If you are a therapist, you most likely see at least one kid who goes a million miles per hour. They can slow down but their focus is inconsistent and you are left with your hair frazzled wondering if you are getting any “therapy” done.
You may have lots of therapy tools but what are they worth if the kid is never in one spot long enough for you to use them.
These few weeks I have been applying some sensory techniques that have been helpful in getting these kids to participate in less-preferred hands-on therapy techniques.
I will use an example of one of the trickiest kids currently on my caseload.
He is in 2-3rd grade and if he had a setting it would be fast.
I will refer him to Taz because he reminded me of the Tazmanian Devil (a cartoon character from an old TV show who had SO MUCH energy that he was portrayed as a tornado when he moved).
Taz’s case has many behavior and sensory elements mixed together with unintegrated reflexes.
He is super smart—above grade level for math—and has a HUGE loving heart.
When we first worked together, he refused to do many of my suggested activities. Instead, he played with a few toys and ran around the clinic. He also loved to spin super-fast on our suspended trapezes. Taz processed sensory information differently than the majority of people. He pulled away from most touch. If I tried to do firm and gentle compressions with my hands on his arms or legs, he often responded as if I was hurting him or said “that feels weird!”
Many OTs use terms such as “sensory-seeking” and “sensory-avoiding” to describe types of children with sensory processing difficulties.
A common school of thought is that if a child was sensory-avoiding, they would benefit from having environments that were less stimulating. The opposite was said of children that were sensory-seeking.
The problem with labeling a child as either sensory seeking or avoiding is that often people display a mixture of behaviors.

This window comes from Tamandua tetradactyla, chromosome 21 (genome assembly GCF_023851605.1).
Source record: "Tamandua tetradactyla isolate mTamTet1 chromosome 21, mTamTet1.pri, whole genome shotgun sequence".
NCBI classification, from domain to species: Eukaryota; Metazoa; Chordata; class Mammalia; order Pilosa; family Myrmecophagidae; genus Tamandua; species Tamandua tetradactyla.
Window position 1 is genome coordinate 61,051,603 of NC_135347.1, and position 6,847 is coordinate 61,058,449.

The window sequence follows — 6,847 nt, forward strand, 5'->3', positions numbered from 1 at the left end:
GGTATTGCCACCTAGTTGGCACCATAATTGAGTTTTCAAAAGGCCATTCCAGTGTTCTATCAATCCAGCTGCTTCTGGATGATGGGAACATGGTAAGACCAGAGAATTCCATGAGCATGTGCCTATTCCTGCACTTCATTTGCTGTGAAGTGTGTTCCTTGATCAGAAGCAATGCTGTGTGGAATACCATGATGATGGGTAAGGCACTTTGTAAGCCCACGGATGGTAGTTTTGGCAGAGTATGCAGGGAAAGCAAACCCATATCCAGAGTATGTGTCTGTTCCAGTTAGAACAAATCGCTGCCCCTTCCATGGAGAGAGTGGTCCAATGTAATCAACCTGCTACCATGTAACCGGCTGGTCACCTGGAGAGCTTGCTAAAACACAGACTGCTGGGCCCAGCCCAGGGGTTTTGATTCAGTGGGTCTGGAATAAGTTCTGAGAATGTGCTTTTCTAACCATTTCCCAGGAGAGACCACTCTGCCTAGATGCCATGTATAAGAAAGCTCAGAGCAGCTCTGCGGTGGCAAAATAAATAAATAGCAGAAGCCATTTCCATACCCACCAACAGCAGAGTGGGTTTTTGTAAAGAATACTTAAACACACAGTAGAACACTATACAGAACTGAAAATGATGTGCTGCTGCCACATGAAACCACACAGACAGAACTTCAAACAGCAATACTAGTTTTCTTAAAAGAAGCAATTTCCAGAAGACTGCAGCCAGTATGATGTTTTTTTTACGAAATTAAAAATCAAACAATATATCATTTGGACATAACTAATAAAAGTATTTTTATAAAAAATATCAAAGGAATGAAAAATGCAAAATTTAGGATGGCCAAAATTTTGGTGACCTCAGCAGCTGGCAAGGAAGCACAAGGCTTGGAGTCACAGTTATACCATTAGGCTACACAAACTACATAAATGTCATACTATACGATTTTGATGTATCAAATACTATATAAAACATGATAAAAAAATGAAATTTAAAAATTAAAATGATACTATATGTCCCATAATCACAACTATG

For example, I have known many children who both craved touch—often excessively touching others—but were explosive if they were unexpectedly touched.
Typical of many kids with difficulties processing touch input, Taz was often fine with sensory input when he was in control of it. You can read more about touch processing in this blog.
Taz did not fit into either category of sensory-seeking or sensory-avoiding. Simply giving him deep pressure input with my hands at the beginning of the session was not working for him.
Instead of labeling a child as sensory seeker or avoider, I have found better results with a different approach.
Inspired by an OT teacher named Julia Harper I will share some questions that may be helpful when working with children like Taz.
Considering Taz’s behavior, I asked myself what activities he preferred? Those were definitely running back and forth between rooms, swinging and spinning on swings, and hanging from a trapeze.
The big question is: “Is what they are wanting “rhythmic or arrhythmic?” You could also ask if it is “predictable or unpredictable.”
Although many things that he did seemed erratic on the surface level, he was actually doing things that were repetitive and gave him predictable results.
One session when I gave him the choice between being in either of two rooms, he ran back and forth between each room for 5 minutes (perhaps it was longer).
When I mistakenly forced him to choose by blocking the entrance of one room with my body, he had a HUGE meltdown.
He screamed at his mom insisting that he be taken home. It took another 15 minutes for him to recover in the waiting room before he could come out and play.
What was my mistake? I interrupted his rhythm, his groove.
One technique that I use with children who are engaging in a repetitive behavior is to join in. I imitate what they are doing. Sometimes this is just enough to get them to snap out of their cycle.